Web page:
Woody House - East Hampton, New York

 


This project has allowed me to integrate my work and my vision with the capabilities of an enormous number of talented craftspeople. Without their abilities, my garden making would not be possible. This collaboration is at the heart of my design philosophy, and it is a philosophy shared by my clients. Otherwise, why would they call me?

Here we have a garden by the sea, inspired by a love of gardens, informed by an understanding of garden history, and filled with a superb collection of plant material. The site by the Atlantic Ocean offers the challenges of terrain, wind, and salt air. The property is shaped by nature, but skillfully manipulated by man.

The main house sits on a twenty or thirty foot bluff overlooking the sea. The pond house is at the lowest part of the property and adjoins Georgica Pond. In between is a series of garden rooms outstanding in their diversity. Each is discrete yet an integral part of the entire garden picture.

There is a White Garden, enclosed by clipped yews and filled with boxwood patterns. Those familiar with great gardens will be reminded of the white garden at Sissinghurst. Much as Vita Sackville-West's tower overlooked that garden, here at Woody House, a tower, housing an artist's studio, looks down in the White Garden.

The piers and lanterns at its entrance were inspired by those in an old Atlanta garden, the memory of which I tucked away, knowing one day I would find the perfect place to recreate that pleasing scene.

Leaving the White Garden, one uses the Mediterranean Walk, which serves as the vertebra of the garden. On one side is a slightly wild planting suitable to the rugged natural oceanside terrain. On the other side, clipped shrubs and herbaceous plants form a border between the walk and the Mediterranean garden. Walk under the pergola supported by a series of stacked stone columns.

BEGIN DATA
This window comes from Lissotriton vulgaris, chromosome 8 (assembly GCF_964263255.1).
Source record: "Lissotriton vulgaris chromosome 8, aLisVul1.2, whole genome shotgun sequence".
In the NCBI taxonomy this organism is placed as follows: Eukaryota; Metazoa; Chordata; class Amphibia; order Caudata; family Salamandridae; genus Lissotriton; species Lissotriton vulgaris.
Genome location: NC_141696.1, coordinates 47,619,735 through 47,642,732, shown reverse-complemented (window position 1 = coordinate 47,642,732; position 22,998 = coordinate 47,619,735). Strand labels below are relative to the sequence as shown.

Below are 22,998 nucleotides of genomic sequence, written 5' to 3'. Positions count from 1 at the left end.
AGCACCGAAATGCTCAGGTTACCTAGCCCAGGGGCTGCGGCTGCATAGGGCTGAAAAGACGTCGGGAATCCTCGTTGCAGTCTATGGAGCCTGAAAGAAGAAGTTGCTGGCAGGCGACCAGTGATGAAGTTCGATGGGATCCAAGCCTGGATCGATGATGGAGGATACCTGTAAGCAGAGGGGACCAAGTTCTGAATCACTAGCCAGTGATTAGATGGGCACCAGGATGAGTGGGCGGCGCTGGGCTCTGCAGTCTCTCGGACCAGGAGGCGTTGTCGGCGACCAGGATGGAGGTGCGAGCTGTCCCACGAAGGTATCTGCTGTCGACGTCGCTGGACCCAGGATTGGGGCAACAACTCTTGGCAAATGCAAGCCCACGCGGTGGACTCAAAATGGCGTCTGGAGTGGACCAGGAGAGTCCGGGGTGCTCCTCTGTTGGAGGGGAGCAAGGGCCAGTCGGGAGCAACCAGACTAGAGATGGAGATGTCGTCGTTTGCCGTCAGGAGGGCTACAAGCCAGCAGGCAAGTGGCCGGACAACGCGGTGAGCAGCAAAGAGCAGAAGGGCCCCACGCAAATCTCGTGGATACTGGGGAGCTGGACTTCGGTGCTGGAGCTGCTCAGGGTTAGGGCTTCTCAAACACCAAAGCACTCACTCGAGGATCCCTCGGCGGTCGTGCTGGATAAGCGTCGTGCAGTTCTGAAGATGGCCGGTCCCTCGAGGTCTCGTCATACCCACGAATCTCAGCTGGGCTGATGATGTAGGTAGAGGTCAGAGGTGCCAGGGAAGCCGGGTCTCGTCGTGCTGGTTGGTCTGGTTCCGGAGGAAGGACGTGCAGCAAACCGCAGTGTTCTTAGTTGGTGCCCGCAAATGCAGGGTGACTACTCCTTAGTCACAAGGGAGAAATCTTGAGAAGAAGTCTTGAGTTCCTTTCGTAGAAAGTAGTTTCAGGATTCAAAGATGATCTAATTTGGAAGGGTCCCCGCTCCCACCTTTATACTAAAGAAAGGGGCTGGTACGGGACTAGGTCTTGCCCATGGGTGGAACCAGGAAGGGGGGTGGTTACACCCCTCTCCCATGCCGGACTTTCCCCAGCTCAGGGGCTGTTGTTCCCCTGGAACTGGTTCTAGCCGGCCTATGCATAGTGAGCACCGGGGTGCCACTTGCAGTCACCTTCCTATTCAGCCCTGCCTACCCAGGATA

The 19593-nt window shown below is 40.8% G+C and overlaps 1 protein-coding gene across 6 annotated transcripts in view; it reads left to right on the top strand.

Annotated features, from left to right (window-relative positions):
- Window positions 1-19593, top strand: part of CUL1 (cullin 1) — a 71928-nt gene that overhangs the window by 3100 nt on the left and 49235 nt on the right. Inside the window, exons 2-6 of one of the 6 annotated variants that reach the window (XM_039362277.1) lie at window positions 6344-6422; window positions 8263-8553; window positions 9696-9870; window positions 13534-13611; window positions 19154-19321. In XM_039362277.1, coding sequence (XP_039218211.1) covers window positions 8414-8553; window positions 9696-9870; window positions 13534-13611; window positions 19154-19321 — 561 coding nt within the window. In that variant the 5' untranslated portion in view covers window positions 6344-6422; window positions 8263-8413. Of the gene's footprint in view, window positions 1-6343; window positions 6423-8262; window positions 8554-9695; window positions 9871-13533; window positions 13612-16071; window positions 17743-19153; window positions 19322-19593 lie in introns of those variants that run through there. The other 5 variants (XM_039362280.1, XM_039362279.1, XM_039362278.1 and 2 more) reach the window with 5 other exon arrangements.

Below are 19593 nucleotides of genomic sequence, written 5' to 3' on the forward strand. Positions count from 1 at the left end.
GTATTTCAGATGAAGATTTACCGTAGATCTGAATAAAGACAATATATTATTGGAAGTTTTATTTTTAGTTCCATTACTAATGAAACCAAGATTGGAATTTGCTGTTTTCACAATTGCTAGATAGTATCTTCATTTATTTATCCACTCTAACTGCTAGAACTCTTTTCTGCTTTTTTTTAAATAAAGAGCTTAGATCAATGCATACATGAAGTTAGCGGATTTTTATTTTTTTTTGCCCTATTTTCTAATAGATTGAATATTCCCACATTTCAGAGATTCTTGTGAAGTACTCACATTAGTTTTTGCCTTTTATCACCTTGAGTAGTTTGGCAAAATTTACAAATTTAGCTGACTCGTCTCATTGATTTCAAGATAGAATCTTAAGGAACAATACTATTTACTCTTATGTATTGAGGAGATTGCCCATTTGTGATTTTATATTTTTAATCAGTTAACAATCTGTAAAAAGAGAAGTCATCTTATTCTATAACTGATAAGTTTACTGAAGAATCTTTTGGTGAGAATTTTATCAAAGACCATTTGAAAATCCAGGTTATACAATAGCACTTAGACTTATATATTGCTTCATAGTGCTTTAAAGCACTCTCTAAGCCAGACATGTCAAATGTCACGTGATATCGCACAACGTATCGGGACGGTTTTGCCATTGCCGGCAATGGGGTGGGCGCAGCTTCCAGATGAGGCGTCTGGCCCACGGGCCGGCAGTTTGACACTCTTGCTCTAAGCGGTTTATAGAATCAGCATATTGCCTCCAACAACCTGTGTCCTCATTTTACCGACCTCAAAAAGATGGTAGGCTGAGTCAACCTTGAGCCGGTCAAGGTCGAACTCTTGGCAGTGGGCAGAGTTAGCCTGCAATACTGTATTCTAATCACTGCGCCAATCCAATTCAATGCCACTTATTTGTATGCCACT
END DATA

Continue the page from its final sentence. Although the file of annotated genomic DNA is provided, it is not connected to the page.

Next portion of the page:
The Mediterranean Garden is called that because it has a bold color scheme reflecting colors typical of gardens in that region. The focal point is a fountain, a found object, a pebble and cement piece done in 1901 in Maine and, in my opinion, the perfect thing. You could have thought forever and designed forever, but what serendipity to find something that fits into the design vernacular you're carrying out. I didn't want the fountain to sit in a basin of water, so I designed a stone base where the water drains before recirculating. It adds mystery to the garden. One doesn't know where the water comes from and where it's going.

The totally enclosed Mughal Garden is influenced by garden design of Persia and northern India. The garden is divided into four quadrants by a central canal, a classic garden concept. There is arbor under which one can sit away from the sun, listen to the water, and absorb the fragrance of the garden.

A typical feature of a Mughal garden would have been a beautifully patterned rug mosaic. Here, the rug has been reimagined by an artist and created using over 5000 pieces of intricately cut brick. It is typical of ancient gardens - Renaissance, Roman, Persian - to use materials other than plants in the art of pattern making. The mosaic path at the cross axis is a combination of pebble and brick, and leads to more pattern in the brick walls.

The canal is an essential element, and here my client raises lotus. The geyser, which serves as the focal point of the water garden, is a stylized interpretation of a lotus blossom. There is a balcony, providing that essential feature, a place to view the garden. We cantilevered it over the canal so that one could view the garden from above. Beneath it is a fountain, the head of an elephant carved by Simon Verity, which spits water into the canal.